Kind regards, Bob.

  • Hi again Bob. Thanks for the information. I'd be happy to answer any questions your daughter has. I'm sorry that exercise is difficult for her as I believe it has made a real difference in my case, but I can sympathise with the calf and foot cramps - I used to get them too, as well as along the sides of my hands and up the inside of my forerms. Has she tried heat-packs at all - these really helped me as my Morphea seems to get much worse in cold weather. Thank goodness for a mild winter !

    Kind regards

    Edwardian

  • Hi, I developed severe Morphea very quickly, within a few months I was covered. My sides, chest, stomach, back and legs had huge plaques. I also had a number of smaller patches here and there. My connective tissue was so tight that I could barely move. I was started on Methotrexate which did very little as my condition was quite severe. I had a 6 month course of Cyclophosphamide and had some improvement. My dermatologist applied for funding for me to have Photopheresis and the results have been amazing with hardly any side effects. On 2 consecutive days every fortnight I am connected to a machine similar to dialysis, approx. 1.5lts of blood is taken out, the white cells are separated, medicated, zapped with UV and put back in. This treatment (stem cell) is used for transplants where host tissue is being rejected. I am very lucky to get this treatment, I have been having it for a year and am greatly improved. I understand from the medical staff that many conditions will be treated this way in the future. I still have Sjorgrens and associated problems but only have praise for all my different 'Ologists'. As for genetics my mother had Lupus and Sjogrens in later life (70) but in a much milder form than I have. Mine started in my early 50s but I didn't realise till the Morphea started. I will never be cured but my quality of life is so much better now. Please feel free to ask any questions.

    Helen

  • Hi Helen,

    Many thanks for your response to my email relating to my daughter's Morphea.

    Sounds like you went through a very bad experience and I am happy to hear that your quality of life is now improving. Stem-Cell treatment seems to be the way forward. Amazing how medical know-how and geneticists are getting to grip with some of these what used to be classed as incurable diseases - long may it happen.

    I will be forwarding your response to my daughter so if she has any questions I will forward them to you, once again thank you.

    Kind regards, Bob.

  • Hi, I developed severe Morphea very quickly, within a few months I was covered. My sides, chest, stomach, back and legs had huge plaques. I also had a number of smaller patches here and there. My connective tissue was so tight that I could barely move. I was started on Methotrexate which did very little as my condition was quite severe. I had a 6 month course of Cyclophosphamide and had some improvement. My dermatologist applied for funding for me to have Photopheresis and the results have been amazing with hardly any side effects. On 2 consecutive days every fortnight I am connected to a machine similar to dialysis, approx. 1.5lts of blood is taken out, the white cells are separated, medicated, zapped with UV and put back in. This treatment (stem cell) is used for transplants where host tissue is being rejected. I am very lucky to get this treatment, I have been having it for a year and am greatly improved. I understand from the medical staff that many conditions will be treated this way in the future. I still have Sjorgrens and associated problems but only have praise for all my different 'Ologists'. As for genetics my mother had Lupus and Sjogrens in later life (70) but in a much milder form than I have. Mine started in my early 50s but I didn't realise till the Morphea started. I will never be cured but my quality of life is so much better now. Please feel free to ask any questions.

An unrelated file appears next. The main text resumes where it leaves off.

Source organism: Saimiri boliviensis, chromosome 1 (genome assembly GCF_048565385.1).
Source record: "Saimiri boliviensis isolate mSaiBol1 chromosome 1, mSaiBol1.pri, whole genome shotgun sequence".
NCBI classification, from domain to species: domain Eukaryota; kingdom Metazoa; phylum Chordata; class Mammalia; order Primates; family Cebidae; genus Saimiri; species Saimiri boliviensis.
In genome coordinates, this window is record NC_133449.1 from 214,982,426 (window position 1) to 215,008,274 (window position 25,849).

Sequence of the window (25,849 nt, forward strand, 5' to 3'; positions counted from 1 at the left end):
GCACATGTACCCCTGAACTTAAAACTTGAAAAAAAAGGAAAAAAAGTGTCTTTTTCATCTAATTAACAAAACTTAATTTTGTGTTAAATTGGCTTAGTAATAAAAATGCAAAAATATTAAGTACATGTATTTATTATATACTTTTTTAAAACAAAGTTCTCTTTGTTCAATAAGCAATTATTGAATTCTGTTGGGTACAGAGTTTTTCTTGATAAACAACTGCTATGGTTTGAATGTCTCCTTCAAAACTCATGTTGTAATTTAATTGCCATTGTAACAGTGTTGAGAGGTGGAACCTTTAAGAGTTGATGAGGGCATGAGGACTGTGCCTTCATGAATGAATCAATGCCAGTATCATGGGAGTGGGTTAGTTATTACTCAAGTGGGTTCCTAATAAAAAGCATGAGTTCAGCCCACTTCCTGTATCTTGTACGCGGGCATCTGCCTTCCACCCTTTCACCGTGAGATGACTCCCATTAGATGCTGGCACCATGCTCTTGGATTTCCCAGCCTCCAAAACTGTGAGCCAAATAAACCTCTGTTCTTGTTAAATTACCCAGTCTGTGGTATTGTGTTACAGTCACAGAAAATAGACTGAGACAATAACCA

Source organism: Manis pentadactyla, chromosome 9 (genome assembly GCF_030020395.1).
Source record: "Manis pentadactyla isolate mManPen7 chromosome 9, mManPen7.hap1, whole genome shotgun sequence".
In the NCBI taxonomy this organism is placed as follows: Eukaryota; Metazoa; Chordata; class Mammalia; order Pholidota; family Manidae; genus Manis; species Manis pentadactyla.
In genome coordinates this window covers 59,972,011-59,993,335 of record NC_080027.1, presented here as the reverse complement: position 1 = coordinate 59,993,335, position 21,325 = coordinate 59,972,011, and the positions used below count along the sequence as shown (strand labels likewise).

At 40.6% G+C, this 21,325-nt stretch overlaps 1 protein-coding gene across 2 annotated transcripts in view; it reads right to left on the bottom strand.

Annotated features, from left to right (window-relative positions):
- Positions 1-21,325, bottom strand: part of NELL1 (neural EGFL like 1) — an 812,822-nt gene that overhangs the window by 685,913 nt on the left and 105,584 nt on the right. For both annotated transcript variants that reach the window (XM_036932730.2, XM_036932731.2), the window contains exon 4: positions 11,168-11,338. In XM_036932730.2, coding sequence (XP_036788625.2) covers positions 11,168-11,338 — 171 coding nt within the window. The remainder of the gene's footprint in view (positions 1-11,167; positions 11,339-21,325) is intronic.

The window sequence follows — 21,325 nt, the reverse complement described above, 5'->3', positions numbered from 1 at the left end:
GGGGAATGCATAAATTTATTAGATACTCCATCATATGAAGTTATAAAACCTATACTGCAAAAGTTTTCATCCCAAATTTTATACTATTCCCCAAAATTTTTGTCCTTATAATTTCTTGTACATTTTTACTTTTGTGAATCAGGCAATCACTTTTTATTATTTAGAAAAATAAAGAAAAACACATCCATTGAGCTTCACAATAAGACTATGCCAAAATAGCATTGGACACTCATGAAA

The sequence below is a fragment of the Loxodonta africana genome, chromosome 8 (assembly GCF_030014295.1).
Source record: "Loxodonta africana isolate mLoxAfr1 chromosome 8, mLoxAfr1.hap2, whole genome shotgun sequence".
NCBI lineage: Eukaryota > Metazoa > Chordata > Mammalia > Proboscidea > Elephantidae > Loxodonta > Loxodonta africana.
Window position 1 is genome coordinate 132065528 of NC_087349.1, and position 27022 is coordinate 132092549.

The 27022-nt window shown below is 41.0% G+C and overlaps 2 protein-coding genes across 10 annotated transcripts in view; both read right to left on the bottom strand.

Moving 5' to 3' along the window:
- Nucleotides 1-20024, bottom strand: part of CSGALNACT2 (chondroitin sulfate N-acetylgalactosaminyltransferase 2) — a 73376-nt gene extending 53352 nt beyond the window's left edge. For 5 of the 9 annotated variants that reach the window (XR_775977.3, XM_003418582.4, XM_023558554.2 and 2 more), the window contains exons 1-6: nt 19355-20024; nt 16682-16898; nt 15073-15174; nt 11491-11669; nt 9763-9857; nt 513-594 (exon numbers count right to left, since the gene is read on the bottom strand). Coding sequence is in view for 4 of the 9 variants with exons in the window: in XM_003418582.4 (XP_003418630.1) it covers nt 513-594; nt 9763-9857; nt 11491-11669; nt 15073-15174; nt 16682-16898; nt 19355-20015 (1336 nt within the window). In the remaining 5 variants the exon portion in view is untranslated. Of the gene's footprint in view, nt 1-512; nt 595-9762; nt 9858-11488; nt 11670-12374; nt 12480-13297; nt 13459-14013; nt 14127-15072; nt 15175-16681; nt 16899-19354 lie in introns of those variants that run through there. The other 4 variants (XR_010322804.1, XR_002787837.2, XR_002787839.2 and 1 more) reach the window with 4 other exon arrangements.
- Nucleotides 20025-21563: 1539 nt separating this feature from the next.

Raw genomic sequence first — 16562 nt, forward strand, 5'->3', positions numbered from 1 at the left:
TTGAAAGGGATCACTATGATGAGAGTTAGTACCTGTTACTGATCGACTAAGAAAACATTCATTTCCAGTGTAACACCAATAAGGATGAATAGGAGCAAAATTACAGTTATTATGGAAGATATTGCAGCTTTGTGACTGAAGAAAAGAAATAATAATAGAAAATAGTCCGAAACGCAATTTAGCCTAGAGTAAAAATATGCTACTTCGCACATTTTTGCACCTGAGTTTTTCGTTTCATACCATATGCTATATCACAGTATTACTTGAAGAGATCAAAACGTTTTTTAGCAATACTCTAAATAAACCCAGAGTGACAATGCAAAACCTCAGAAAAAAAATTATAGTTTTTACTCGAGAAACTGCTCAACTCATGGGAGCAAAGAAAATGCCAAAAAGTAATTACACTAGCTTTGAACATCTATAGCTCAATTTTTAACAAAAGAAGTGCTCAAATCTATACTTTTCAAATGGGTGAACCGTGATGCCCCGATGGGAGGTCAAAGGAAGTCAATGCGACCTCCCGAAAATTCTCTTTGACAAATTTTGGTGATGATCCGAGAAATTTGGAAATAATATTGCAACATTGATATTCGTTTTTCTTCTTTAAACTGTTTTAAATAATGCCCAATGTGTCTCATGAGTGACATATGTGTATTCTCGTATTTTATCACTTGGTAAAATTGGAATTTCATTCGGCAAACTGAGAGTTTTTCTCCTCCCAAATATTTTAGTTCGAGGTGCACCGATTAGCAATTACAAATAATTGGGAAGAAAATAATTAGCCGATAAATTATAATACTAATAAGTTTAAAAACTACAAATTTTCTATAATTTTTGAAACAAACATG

Helen

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    Hi Helen,

    Many thanks for your response to my email relating to my daughter's Morphea.

    Sounds like you went through a very bad experience and I am happy to hear that your quality of life is now improving. Stem-Cell treatment seems to be the way forward. Amazing how medical know-how and geneticists are getting to grip with some of these what used to be classed as incurable diseases - long may it happen.

    I will be forwarding your response to my daughter so if she has any questions I will forward them to you, once again thank you.

    Kind regards, Bob.